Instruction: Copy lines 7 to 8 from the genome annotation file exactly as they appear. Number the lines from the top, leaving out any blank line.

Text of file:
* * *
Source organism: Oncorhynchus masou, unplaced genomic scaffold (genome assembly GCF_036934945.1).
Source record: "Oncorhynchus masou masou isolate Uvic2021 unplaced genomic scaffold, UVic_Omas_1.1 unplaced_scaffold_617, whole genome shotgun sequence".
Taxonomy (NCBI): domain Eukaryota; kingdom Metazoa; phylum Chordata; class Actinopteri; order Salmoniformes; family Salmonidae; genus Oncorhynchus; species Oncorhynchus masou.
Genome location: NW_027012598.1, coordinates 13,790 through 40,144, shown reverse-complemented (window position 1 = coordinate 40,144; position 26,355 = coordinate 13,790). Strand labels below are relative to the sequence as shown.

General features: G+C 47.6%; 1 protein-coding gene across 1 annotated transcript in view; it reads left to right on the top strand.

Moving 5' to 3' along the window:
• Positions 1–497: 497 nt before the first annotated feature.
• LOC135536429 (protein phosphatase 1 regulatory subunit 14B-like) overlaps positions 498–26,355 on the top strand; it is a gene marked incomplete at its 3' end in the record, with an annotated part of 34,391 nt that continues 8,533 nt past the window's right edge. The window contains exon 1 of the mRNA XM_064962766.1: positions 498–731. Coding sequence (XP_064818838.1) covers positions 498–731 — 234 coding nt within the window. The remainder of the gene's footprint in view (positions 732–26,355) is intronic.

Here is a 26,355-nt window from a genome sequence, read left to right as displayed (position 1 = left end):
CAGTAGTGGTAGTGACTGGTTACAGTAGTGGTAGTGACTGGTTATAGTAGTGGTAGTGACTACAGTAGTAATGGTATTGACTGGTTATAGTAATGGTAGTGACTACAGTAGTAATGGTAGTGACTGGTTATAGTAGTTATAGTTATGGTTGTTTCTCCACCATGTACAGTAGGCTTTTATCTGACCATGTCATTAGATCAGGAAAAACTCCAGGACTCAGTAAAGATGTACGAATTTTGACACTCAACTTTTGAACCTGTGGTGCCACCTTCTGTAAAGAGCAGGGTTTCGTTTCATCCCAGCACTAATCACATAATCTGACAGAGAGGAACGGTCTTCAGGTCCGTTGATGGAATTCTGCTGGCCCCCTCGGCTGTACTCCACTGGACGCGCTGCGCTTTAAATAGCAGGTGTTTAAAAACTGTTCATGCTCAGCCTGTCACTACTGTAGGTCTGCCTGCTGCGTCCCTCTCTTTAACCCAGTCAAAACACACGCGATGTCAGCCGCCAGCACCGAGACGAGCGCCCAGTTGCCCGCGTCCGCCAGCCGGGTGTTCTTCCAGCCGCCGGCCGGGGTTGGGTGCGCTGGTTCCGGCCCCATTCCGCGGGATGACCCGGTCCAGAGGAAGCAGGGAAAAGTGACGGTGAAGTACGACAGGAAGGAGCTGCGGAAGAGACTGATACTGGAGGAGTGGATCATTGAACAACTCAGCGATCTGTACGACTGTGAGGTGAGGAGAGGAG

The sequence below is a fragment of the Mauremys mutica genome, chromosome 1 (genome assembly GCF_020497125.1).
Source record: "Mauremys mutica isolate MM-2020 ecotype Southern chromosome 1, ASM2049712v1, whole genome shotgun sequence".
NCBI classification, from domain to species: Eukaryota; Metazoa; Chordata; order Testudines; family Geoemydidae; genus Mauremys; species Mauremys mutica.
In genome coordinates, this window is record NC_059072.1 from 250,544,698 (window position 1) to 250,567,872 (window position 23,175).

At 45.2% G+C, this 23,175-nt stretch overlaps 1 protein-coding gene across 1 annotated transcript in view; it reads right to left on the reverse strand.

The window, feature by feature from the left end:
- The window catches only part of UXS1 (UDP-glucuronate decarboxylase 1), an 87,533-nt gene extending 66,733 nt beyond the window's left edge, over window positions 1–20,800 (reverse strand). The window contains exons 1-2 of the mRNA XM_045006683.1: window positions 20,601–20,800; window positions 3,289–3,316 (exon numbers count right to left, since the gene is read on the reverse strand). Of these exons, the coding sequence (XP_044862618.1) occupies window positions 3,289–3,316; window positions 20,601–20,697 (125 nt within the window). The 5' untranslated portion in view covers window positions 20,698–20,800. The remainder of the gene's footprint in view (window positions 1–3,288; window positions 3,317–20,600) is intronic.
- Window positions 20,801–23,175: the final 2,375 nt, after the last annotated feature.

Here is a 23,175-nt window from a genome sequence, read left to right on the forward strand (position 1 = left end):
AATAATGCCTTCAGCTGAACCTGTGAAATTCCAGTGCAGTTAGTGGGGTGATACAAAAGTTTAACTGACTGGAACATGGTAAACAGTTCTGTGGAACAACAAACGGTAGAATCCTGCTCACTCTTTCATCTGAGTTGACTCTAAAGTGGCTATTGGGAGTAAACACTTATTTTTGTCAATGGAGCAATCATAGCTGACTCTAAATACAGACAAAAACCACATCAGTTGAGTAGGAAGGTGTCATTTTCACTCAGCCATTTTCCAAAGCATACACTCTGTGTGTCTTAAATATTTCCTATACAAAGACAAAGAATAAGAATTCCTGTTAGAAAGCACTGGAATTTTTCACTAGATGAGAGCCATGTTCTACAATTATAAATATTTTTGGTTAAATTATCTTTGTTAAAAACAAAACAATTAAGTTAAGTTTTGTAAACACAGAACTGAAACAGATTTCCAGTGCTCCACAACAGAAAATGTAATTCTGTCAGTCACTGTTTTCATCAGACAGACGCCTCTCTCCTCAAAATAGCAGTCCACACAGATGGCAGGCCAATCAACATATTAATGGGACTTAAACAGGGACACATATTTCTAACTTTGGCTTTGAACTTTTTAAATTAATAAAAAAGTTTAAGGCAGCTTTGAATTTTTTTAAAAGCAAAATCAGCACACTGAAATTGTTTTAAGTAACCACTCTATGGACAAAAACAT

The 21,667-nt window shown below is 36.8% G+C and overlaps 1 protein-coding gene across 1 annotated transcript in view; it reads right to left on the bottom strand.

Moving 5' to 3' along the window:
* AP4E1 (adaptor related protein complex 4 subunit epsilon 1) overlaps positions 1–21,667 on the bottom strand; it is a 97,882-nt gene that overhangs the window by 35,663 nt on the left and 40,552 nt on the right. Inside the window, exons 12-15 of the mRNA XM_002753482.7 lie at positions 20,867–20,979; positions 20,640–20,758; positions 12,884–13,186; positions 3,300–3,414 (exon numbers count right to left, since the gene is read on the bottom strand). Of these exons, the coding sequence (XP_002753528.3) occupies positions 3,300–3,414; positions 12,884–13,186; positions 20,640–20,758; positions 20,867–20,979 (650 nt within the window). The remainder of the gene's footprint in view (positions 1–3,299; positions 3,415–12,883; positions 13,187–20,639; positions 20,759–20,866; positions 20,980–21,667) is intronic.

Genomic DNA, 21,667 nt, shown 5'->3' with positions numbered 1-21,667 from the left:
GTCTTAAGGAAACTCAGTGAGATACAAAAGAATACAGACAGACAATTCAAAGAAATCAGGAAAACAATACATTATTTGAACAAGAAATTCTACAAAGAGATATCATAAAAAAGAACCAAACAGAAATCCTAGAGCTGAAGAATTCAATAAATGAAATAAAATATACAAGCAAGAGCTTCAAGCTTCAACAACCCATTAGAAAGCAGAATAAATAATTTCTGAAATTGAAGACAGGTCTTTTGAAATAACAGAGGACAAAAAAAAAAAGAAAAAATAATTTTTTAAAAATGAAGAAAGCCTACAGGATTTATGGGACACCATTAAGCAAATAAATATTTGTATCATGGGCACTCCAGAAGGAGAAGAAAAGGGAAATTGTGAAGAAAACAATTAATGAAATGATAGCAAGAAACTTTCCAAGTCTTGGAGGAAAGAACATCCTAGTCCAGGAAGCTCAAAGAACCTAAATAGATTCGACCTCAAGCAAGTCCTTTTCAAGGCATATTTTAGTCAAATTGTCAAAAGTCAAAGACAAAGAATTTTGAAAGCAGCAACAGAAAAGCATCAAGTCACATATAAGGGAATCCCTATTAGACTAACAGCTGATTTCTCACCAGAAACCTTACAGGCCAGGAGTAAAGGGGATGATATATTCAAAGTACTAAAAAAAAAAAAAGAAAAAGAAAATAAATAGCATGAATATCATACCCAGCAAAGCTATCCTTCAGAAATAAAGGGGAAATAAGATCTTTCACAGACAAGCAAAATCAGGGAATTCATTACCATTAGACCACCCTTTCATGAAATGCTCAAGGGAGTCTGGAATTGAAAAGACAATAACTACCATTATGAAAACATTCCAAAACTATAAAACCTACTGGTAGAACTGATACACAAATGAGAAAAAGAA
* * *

• Positions 1–497: 497 nt before the first annotated feature.
• LOC135536429 (protein phosphatase 1 regulatory subunit 14B-like) overlaps positions 498–26,355 on the top strand; it is a gene marked incomplete at its 3' end in the record, with an annotated part of 34,391 nt that continues 8,533 nt past the window's right edge. The window contains exon 1 of the mRNA XM_064962766.1: positions 498–731. Coding sequence (XP_064818838.1) covers positions 498–731 — 234 coding nt within the window. The remainder of the gene's footprint in view (positions 732–26,355) is intronic.